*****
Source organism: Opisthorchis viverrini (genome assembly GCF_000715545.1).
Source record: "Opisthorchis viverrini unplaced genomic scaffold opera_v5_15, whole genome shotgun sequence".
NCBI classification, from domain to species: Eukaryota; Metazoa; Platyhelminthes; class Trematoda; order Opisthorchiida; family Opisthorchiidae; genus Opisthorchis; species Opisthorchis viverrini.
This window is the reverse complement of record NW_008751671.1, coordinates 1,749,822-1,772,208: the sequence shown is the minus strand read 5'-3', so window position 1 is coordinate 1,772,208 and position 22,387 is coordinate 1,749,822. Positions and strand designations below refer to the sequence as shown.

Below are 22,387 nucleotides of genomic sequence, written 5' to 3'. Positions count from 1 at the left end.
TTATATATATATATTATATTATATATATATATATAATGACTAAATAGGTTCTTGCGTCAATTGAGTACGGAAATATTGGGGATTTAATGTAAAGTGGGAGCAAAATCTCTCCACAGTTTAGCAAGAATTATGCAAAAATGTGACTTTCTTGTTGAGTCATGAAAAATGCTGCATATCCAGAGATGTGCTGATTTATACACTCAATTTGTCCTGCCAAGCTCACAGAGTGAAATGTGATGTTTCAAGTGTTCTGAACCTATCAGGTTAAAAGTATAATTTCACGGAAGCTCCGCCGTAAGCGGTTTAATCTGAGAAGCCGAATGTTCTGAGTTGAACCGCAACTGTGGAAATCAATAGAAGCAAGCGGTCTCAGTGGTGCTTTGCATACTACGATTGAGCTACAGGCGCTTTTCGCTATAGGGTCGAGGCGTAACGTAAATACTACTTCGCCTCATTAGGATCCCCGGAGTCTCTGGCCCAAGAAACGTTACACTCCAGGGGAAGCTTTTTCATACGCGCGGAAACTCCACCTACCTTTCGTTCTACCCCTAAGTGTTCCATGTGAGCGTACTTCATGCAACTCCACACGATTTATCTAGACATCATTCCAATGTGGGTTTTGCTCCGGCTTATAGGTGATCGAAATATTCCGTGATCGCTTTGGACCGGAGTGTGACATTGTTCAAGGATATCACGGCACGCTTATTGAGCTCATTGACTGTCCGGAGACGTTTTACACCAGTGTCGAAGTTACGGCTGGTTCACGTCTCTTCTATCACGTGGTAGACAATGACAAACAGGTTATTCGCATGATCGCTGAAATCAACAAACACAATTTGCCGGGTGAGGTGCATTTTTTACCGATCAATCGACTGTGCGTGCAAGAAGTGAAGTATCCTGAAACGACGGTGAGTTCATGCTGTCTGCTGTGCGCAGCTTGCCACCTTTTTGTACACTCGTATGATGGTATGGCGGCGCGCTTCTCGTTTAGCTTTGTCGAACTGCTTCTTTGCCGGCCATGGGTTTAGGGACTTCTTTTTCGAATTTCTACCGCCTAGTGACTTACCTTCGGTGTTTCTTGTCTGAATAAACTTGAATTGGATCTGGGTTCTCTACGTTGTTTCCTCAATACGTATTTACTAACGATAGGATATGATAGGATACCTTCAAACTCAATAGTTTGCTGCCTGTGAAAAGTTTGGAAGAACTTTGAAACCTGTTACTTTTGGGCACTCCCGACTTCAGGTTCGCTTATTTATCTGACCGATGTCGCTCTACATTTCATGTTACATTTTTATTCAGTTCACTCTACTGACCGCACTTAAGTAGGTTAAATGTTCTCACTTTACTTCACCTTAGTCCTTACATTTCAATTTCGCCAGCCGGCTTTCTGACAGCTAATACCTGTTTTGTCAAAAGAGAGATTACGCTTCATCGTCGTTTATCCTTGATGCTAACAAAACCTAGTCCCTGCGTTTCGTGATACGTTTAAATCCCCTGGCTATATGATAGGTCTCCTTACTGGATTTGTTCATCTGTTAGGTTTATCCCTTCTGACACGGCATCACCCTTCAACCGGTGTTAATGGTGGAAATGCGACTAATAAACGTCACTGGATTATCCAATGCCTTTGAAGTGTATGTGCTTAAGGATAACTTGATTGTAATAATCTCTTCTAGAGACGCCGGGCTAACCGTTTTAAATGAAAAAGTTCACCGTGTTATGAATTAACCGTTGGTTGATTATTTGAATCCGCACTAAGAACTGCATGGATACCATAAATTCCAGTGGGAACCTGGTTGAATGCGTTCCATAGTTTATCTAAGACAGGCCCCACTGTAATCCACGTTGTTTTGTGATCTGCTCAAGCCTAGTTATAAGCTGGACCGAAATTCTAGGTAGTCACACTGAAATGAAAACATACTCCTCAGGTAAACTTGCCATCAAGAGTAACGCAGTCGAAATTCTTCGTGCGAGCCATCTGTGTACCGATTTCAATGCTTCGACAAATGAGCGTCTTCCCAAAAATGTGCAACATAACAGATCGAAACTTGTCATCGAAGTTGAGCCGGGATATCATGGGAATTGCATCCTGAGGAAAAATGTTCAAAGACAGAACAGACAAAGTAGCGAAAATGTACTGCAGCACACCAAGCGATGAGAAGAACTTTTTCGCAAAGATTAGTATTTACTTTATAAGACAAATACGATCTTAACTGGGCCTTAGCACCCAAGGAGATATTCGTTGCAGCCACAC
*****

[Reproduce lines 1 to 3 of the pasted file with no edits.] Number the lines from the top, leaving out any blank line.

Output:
Source organism: Opisthorchis viverrini (genome assembly GCF_000715545.1).
Source record: "Opisthorchis viverrini unplaced genomic scaffold opera_v5_15, whole genome shotgun sequence".
NCBI classification, from domain to species: Eukaryota; Metazoa; Platyhelminthes; class Trematoda; order Opisthorchiida; family Opisthorchiidae; genus Opisthorchis; species Opisthorchis viverrini.